Skip to comments.Coalition aims to expose Shakespeare
Posted on 09/08/2007 9:31:03 PM PDT by nickcarraway
LONDON - The bard, or not the bard, that is the question.
Some of Britain's most distinguished Shakespearean actors have reopened the debate over whether William Shakespeare, a 16th century commoner raised in an illiterate household in Stratford-upon-Avon, wrote the plays that bear his name.
Acclaimed actor Derek Jacobi and Mark Rylance, the former artistic director of Shakespeare's Globe Theater in London, unveiled a "Declaration of Reasonable Doubt" on the authorship of Shakespeare's work Saturday, following the final matinee of "I am Shakespeare," a play investigating the bard's identity, in Chichester, southern England.
A small academic industry has developed around the effort to prove that Shakespeare, a provincial lad, could not have written the much-loved plays, with their expertise on law, ancient and modern history and mathematics.
The "real" author has been identified by various writers in the past as Christopher Marlowe, Francis Bacon, or the Earl of Oxford, Edward de Vere.
"I subscribe to the group theory. I don't think anybody could do it on their own," Jacobi said. "I think the leading light was probably de Vere, as I agree that an author writes about his own experiences, his own life and personalities."
The declaration put forward by the Shakespeare Authorship Coalition signed online by nearly 300 people aims to provoke new research into who was responsible for the plays, sonnets and poems attributed to the writer.
Jacobi and Rylance presented a copy of the document to William Leahy, head of English at Brunel University in west London and head of the first graduate program in Shakespeare Authorship Studies, which begins this month.
The document says there are no records that any William Shakespeare received payment or secured patronage for writing. And it adds that although documents exist for Shakespeare, all are nonliterary.
It also points to his detailed will, in which Shakespeare famously left his wife "my second best bed with the furniture," as containing no clearly Shakespearean turn of phrase and mentioning no books, plays or poems.
The declaration names 20 prominent doubters of the past, including Mark Twain, Orson Welles, Sir John Gielgud and Charlie Chaplin.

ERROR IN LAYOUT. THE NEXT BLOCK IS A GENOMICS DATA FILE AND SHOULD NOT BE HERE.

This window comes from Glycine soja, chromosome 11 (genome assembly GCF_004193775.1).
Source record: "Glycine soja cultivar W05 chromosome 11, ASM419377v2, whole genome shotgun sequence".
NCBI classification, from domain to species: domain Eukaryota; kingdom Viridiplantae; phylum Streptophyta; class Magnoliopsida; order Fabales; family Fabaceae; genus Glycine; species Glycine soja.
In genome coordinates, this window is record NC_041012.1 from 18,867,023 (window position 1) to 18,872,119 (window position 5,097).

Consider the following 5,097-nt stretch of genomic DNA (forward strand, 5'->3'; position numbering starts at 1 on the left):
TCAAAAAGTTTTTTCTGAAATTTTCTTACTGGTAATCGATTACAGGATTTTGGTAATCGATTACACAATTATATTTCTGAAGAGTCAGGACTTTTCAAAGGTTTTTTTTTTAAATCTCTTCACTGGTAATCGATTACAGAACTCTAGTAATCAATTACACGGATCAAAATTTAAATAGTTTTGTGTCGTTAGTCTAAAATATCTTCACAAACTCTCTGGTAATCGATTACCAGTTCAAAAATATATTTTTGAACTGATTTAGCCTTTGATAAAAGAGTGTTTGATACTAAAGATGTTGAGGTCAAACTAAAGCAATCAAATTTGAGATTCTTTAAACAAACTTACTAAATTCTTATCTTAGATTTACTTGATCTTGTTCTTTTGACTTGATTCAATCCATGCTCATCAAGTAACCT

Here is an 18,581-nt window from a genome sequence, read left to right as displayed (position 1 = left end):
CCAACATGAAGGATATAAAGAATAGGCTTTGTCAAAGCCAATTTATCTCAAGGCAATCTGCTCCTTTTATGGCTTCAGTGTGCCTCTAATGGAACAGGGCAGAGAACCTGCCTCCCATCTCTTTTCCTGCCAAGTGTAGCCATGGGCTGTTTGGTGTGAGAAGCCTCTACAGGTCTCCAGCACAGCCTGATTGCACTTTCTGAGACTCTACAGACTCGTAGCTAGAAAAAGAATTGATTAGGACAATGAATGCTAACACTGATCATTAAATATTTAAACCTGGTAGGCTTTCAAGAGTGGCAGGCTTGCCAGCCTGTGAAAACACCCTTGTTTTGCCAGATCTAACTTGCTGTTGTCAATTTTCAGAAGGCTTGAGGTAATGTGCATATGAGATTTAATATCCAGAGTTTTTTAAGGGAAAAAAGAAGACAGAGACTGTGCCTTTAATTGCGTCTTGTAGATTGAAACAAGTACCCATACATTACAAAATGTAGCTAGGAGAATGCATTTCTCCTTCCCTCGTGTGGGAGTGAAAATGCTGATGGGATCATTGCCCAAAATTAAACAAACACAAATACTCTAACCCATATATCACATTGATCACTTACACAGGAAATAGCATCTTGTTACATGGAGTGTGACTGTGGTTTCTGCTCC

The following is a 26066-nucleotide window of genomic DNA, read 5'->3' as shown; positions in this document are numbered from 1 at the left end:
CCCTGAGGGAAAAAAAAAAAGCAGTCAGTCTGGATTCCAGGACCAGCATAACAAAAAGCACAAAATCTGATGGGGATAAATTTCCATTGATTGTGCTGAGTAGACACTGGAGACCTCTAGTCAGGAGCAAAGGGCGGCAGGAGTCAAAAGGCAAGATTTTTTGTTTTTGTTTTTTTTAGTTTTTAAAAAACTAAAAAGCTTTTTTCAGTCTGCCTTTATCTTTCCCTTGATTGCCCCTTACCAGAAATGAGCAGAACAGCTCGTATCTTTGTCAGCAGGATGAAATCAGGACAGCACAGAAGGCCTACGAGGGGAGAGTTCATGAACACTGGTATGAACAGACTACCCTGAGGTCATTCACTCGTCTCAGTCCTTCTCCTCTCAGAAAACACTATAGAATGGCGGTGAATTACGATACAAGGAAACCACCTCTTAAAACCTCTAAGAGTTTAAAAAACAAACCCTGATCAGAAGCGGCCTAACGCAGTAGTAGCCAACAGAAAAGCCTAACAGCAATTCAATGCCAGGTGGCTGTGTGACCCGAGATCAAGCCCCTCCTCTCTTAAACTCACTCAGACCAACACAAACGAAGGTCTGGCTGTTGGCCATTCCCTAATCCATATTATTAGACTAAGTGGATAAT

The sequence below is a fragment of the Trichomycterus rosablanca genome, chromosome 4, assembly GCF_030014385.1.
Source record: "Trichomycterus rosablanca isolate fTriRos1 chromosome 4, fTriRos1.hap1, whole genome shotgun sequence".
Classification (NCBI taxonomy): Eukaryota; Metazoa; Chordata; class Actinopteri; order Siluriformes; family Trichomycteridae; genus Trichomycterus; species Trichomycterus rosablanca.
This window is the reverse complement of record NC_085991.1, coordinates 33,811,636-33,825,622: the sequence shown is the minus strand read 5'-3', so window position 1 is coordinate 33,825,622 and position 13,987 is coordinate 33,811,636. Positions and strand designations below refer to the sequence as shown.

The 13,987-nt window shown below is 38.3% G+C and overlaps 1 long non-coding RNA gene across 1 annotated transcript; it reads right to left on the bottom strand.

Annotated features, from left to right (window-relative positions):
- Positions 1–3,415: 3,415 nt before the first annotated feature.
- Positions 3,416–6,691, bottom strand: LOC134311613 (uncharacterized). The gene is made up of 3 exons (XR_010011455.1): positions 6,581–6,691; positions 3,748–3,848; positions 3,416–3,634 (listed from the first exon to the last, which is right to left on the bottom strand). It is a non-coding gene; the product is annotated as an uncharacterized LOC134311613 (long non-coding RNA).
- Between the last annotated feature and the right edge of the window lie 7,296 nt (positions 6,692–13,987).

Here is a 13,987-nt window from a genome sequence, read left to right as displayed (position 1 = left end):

It argues there are few connections between Shakespeare's life and his alleged works, but they do show a strong familiarity with the lives of the upper classes and a confident grasp of obscure details from places like Italy.
"It's a legitimate question, it has a mystery at its center and intellectual discussion will bring us closer to that center," Leahy said. "That's not to say we will answer anything, that's not the point. 'It is, of course, to question.'"
Suppose that some other person(s) wrote all those works. Why would they let Shakespeare get the credit? No one doubts that there WAS a guy named Shakespeare...why would the real author(s) pick a schlub as a front man?
Standard stuff. One man. One bullet. Nothing on the grassy knoll. Shakespeare did what lesser men think impossible because he was a genius.
Get over it!
Heh, it never ends, does it?"I subscribe to the group theory. I don't think anybody could do it on their own," Jacobi said. "I think the leading light was probably de Vere, as I agree that an author writes about his own experiences, his own life and personalities."Interesting, since de Vere died before Shakespeare stopped writing plays. Looks like acclaimed actor Derek Jacobi and former artistic director of Shakespeare's Globe Theater Mark Rylance, join gullible marks like Mark Twain, Orson Welles, Sir John Gielgud and Charlie Chaplin. Having recently read Twain's comments, I'd borrow from Robert Greene's 1592 condemnation of Shakespeare, and brand Clemens as mean-minded.
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It's interesting to follow such discussions and conflicts about the true origins of things, but in this case I am somewhat concerned that because there appears to be no proof (that I've heard) that any of the suspected people are the 'real' author, and so what may occur is that the end result and findings of the Coalition will be that they conclude Shakespeare was "most likely" not the true author, which will cause the Works to lose stature within academia.....they will come to be regarded as "Great Works Of Unknown Authorship". Already, English departments throughout the Western world have become famous in recent decades for denigrating classics which happen to have been written by "dead white males" and are substituting far lesser works by authors of a more Politically Correct skin tone, sexuality and ideological perspective. To be able to redefine Shakespeare's Works as being "of unknown authorship" will provide yet another reason for Leftist profs to work toward removing his works entirely from the curriculum....something that legions of openly and unapologetically Marxist English professors would delighted to do, I'm sure.